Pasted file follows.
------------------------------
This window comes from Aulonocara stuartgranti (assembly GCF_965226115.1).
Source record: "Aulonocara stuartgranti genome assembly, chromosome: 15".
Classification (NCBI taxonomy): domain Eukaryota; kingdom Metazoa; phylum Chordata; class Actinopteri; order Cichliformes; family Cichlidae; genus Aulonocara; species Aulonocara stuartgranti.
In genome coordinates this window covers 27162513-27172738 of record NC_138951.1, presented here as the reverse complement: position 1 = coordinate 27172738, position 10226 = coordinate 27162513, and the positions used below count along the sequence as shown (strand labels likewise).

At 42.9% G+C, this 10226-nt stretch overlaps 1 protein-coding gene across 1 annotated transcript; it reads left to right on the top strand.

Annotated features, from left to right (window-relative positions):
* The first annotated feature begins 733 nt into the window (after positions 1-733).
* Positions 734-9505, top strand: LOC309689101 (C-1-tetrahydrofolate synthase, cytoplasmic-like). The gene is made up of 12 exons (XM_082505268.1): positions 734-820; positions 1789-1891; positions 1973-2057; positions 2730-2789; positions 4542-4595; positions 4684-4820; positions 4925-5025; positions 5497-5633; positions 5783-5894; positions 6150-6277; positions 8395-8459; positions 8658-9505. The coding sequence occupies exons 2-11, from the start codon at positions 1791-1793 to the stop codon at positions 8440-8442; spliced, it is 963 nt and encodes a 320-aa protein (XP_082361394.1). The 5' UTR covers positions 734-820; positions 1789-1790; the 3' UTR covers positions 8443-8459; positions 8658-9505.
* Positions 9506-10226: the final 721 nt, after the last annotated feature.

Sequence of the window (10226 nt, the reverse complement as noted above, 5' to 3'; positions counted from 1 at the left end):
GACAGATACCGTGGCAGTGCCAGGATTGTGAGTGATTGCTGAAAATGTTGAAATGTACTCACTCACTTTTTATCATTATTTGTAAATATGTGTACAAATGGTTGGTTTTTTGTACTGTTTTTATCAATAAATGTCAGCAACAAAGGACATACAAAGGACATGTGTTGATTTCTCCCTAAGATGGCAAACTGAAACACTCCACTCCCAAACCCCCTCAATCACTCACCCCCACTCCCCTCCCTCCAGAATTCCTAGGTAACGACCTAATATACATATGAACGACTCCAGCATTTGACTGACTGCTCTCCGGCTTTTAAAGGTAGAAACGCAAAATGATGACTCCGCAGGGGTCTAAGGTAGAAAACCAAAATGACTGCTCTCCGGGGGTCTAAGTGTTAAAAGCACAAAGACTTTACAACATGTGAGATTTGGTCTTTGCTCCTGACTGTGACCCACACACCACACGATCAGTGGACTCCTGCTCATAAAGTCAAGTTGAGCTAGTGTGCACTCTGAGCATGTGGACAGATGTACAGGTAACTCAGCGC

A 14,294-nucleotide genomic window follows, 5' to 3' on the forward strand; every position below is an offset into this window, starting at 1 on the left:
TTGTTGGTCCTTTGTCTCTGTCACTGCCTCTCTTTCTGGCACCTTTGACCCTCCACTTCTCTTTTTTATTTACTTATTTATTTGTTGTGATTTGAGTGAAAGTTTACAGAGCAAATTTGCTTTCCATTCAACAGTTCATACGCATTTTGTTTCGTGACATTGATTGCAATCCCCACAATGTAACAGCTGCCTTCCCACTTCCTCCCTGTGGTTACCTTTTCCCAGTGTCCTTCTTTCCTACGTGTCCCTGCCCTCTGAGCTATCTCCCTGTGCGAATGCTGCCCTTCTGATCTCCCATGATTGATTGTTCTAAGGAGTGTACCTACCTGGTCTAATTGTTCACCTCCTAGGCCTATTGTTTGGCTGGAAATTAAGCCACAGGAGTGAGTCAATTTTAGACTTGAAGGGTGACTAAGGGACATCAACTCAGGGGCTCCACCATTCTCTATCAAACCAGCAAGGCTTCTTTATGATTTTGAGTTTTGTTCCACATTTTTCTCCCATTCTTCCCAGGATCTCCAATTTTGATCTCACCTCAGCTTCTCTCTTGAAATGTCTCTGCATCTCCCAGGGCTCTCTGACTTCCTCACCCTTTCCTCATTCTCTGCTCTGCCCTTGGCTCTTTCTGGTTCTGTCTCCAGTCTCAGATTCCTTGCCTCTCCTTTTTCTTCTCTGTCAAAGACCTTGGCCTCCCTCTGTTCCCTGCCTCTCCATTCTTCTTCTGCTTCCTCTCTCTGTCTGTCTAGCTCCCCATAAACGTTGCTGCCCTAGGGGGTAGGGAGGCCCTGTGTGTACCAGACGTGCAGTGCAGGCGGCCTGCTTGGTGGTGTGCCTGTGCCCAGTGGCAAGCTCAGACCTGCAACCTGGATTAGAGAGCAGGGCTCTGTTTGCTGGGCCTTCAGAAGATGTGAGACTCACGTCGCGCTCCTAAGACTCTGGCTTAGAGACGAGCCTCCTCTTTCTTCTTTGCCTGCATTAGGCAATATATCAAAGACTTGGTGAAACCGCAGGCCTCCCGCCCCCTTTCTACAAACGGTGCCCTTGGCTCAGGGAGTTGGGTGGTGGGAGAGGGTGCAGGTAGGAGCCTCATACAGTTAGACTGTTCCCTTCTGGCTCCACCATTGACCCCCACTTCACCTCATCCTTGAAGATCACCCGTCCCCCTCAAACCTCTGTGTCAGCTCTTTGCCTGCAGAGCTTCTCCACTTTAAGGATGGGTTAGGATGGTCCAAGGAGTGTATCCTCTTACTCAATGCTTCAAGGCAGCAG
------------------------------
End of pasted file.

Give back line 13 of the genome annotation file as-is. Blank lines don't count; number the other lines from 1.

TTGTTGGTCCTTTGTCTCTGTCACTGCCTCTCTTTCTGGCACCTTTGACCCTCCACTTCTCTTTTTTATTTACTTATTTATTTGTTGTGATTTGAGTGAAAGTTTACAGAGCAAATTTGCTTTCCATTCAACAGTTCATACGCATTTTGTTTCGTGACATTGATTGCAATCCCCACAATGTAACAGCTGCCTTCCCACTTCCTCCCTGTGGTTACCTTTTCCCAGTGTCCTTCTTTCCTACGTGTCCCTGCCCTCTGAGCTATCTCCCTGTGCGAATGCTGCCCTTCTGATCTCCCATGATTGATTGTTCTAAGGAGTGTACCTACCTGGTCTAATTGTTCACCTCCTAGGCCTATTGTTTGGCTGGAAATTAAGCCACAGGAGTGAGTCAATTTTAGACTTGAAGGGTGACTAAGGGACATCAACTCAGGGGCTCCACCATTCTCTATCAAACCAGCAAGGCTTCTTTATGATTTTGAGTTTTGTTCCACATTTTTCTCCCATTCTTCCCAGGATCTCCAATTTTGATCTCACCTCAGCTTCTCTCTTGAAATGTCTCTGCATCTCCCAGGGCTCTCTGACTTCCTCACCCTTTCCTCATTCTCTGCTCTGCCCTTGGCTCTTTCTGGTTCTGTCTCCAGTCTCAGATTCCTTGCCTCTCCTTTTTCTTCTCTGTCAAAGACCTTGGCCTCCCTCTGTTCCCTGCCTCTCCATTCTTCTTCTGCTTCCTCTCTCTGTCTGTCTAGCTCCCCATAAACGTTGCTGCCCTAGGGGGTAGGGAGGCCCTGTGTGTACCAGACGTGCAGTGCAGGCGGCCTGCTTGGTGGTGTGCCTGTGCCCAGTGGCAAGCTCAGACCTGCAACCTGGATTAGAGAGCAGGGCTCTGTTTGCTGGGCCTTCAGAAGATGTGAGACTCACGTCGCGCTCCTAAGACTCTGGCTTAGAGACGAGCCTCCTCTTTCTTCTTTGCCTGCATTAGGCAATATATCAAAGACTTGGTGAAACCGCAGGCCTCCCGCCCCCTTTCTACAAACGGTGCCCTTGGCTCAGGGAGTTGGGTGGTGGGAGAGGGTGCAGGTAGGAGCCTCATACAGTTAGACTGTTCCCTTCTGGCTCCACCATTGACCCCCACTTCACCTCATCCTTGAAGATCACCCGTCCCCCTCAAACCTCTGTGTCAGCTCTTTGCCTGCAGAGCTTCTCCACTTTAAGGATGGGTTAGGATGGTCCAAGGAGTGTATCCTCTTACTCAATGCTTCAAGGCAGCAG